Quantcast
Animals
Seal #108, left, and a small pup named "Premie" swim up to the edge of their pool for their 3 p.m. feeding at the Marine Mammals of Maine rehabilitation center on Aug. 14. Brianna Soukup / Portland Press Herald via Getty Images

New England Seal Die-Off Could be Linked to Chemical Pollution

Researchers think a mysterious die-off of seals along the Maine coast could be linked to chemical pollution, the Portland Press Herald reported Sunday.

More than 400 dead or stranded seals have washed up on the Maine coast so far this year, more than in any of the past seven years, according to National Oceanic and Atmospheric Administration (NOAA) statistics.


The immediate cause of the die-off is not yet known, but marine biologist Susan Shaw told the Portland Press Herald it could be related to toxic chemicals like polychlorinated biphenyl (PCB), which are found in high quantities in Maine harbor seals and make it harder for marine mammals to fight off disease.

"We find this in young animals. They are immune-suppressed from birth," she said. "When some pathogen comes along like this, they are very susceptible to becoming very sick and dying very quickly."

[Watch seals being rescued in Ireland.]

More than 130 seal deaths have been reported in Maine in the past 30 days, and the die-off is spreading south, with 26 dead seals reported in New Hampshire and Massachusetts in July and 25 in August so far, NBC Boston reported Aug. 17.

"It's significantly more than we should expect to see for those states this time of year," NOAA greater Atlantic regional spokesperson Jennifer Goebel said. "We aren't seeing any external injuries. There have been reports of coughing, sneezing, and lung issues."

NOAA researchers are testing to see if Avian flu or phocine distemper might be the culprits. Initial results should be ready this week.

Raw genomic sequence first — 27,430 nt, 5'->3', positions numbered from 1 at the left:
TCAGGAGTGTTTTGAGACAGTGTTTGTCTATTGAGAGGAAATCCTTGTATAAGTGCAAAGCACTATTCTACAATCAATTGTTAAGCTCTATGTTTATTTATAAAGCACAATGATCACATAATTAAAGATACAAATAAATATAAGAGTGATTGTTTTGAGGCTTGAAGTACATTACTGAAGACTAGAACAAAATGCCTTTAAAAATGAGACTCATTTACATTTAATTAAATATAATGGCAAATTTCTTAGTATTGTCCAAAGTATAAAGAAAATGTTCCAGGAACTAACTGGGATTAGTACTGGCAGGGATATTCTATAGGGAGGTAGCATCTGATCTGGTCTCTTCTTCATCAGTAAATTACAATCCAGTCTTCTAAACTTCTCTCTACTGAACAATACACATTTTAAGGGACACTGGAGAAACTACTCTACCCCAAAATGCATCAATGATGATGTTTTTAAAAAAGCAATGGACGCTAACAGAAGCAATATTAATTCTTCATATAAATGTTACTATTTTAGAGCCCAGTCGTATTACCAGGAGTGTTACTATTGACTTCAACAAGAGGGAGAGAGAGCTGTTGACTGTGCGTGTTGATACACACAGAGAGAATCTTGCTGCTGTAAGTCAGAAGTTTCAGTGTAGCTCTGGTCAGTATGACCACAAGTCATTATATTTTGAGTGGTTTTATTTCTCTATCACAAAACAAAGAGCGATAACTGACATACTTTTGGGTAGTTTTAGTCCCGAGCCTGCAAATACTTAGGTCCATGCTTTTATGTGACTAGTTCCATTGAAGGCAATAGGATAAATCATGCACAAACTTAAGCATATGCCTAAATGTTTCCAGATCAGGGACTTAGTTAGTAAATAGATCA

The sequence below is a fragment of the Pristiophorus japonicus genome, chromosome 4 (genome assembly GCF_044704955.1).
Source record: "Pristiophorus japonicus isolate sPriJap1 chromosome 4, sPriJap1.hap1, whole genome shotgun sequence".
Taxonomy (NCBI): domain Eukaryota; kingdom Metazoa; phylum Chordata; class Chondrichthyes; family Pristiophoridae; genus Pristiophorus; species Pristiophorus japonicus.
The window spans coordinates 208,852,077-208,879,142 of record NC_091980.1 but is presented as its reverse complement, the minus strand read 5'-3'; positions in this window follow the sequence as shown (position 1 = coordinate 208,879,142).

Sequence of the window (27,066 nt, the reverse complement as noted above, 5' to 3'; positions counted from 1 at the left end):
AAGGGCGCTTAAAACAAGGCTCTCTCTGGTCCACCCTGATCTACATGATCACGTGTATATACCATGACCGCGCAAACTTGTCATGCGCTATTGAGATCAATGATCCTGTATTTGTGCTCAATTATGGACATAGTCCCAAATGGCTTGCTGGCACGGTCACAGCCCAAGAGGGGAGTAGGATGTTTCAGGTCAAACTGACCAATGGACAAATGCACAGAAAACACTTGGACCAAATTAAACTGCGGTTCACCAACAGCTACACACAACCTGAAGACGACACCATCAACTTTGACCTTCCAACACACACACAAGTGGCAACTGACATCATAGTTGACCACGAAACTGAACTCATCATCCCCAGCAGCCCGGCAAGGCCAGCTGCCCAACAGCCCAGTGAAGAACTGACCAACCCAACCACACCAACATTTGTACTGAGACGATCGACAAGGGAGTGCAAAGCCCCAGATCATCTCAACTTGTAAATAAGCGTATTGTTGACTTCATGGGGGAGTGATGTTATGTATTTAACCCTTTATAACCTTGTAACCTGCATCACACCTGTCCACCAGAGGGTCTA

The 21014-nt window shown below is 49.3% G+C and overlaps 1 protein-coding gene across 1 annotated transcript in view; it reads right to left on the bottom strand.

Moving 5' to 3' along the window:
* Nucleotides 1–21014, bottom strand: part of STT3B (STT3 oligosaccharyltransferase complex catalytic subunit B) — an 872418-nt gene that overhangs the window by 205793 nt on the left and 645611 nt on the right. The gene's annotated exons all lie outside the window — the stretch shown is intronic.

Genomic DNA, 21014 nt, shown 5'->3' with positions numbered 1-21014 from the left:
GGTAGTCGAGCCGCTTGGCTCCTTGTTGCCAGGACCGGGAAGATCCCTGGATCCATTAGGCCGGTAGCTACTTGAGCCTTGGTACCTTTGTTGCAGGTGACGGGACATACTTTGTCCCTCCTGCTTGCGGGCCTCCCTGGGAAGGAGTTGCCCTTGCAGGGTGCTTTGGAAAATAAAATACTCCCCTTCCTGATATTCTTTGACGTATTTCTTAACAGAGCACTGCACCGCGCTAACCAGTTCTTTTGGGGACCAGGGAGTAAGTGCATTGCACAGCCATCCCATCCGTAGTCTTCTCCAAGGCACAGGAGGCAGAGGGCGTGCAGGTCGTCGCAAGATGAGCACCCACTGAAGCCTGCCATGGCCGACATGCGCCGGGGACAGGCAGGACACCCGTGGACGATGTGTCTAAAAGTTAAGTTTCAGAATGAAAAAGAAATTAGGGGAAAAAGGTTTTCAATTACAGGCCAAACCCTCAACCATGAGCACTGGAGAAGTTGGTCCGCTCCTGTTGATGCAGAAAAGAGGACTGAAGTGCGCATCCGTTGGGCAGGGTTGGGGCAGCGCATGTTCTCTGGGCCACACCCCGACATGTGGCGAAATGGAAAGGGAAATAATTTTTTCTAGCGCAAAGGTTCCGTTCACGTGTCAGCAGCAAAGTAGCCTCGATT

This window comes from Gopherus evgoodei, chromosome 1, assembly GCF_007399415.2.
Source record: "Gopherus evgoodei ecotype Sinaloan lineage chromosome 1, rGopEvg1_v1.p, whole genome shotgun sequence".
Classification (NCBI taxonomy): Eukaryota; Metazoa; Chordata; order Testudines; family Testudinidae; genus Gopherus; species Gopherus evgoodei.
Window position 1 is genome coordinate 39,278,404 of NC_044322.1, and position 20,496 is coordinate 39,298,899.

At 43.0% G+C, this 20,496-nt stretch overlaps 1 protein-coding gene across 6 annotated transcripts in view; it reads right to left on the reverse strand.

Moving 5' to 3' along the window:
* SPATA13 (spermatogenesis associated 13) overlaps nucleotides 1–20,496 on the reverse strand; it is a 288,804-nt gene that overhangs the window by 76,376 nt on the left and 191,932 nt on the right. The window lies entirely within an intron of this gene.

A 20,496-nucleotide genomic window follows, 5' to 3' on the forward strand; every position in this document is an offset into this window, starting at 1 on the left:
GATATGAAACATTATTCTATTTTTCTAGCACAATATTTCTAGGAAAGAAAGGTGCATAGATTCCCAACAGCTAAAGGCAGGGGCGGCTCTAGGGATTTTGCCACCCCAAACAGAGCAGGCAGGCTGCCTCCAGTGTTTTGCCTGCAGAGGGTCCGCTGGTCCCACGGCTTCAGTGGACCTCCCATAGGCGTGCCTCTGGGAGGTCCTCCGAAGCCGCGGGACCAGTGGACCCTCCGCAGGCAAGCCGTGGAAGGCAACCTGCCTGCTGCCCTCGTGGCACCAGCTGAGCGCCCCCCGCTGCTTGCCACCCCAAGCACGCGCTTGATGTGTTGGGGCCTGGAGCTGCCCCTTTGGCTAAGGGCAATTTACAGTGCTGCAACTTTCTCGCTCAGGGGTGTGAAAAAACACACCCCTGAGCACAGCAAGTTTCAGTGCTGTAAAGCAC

Out of concerns the die-off might be caused by an infectious disease, NOAA has asked the non-profit Marine Mammals of Maine (MMoME) to stop taking in live, stranded seals out of fear of infecting healthy animals.

Before the order, the group was rehabilitating some of the still-living seals at their Harpswell, Maine center.

MMoME has been on the front lines of the mysterious, lethal event, responding to 100 dead seals on the beaches south of Portland and in Casco Bay just last week, MMoME Executive Director Lynda Doughty told the Portland Press Herald.

Doughty said that spring and summer are typically dangerous times for seals, since young animals are trying to survive on their own for the first time, adults are molting and they are more likely to be struck by boats. But Maine usually sees around 38 dead seals in August, Goebel told NBC Boston, not more than 100.

"Having a hundred since Sunday is not normal," Doughty told the Portland Press Herald. "For us, July seemed to be pretty steady. Once August hit our numbers kept rising, rising, rising."

Show Comments ()

EcoWatch Daily Newsletter

Sponsored
Oceans
California restaurants will only be able to serve plastic straws like these upon request. Horia Varlan / CC BY 2.0

California Becomes First State to Regulate Plastic Straws

California became the first state in the U.S. to ban plastic straws in dine-in restaurants Thursday when Governor Jerry Brown signed legislation to that effect, the San Francisco Chronicle reported.

The law, which will enter into force Jan. 1, prohibits restaurants from providing straws unless a customer requests one. It covers only sit-down eateries, not fast food restaurants, delis or coffee shops.

Keep reading... Show less
Animals
Giannis Giannakopoulos / YouTube

'Partying' Spiders Blanket Greek Beach on 1,000-Foot Cobweb

Arachnophobes beware. A shoreline by the Greek town of Aitoliko has been swamped by a mass of mating spiders and 1,000 feet of their cobwebs.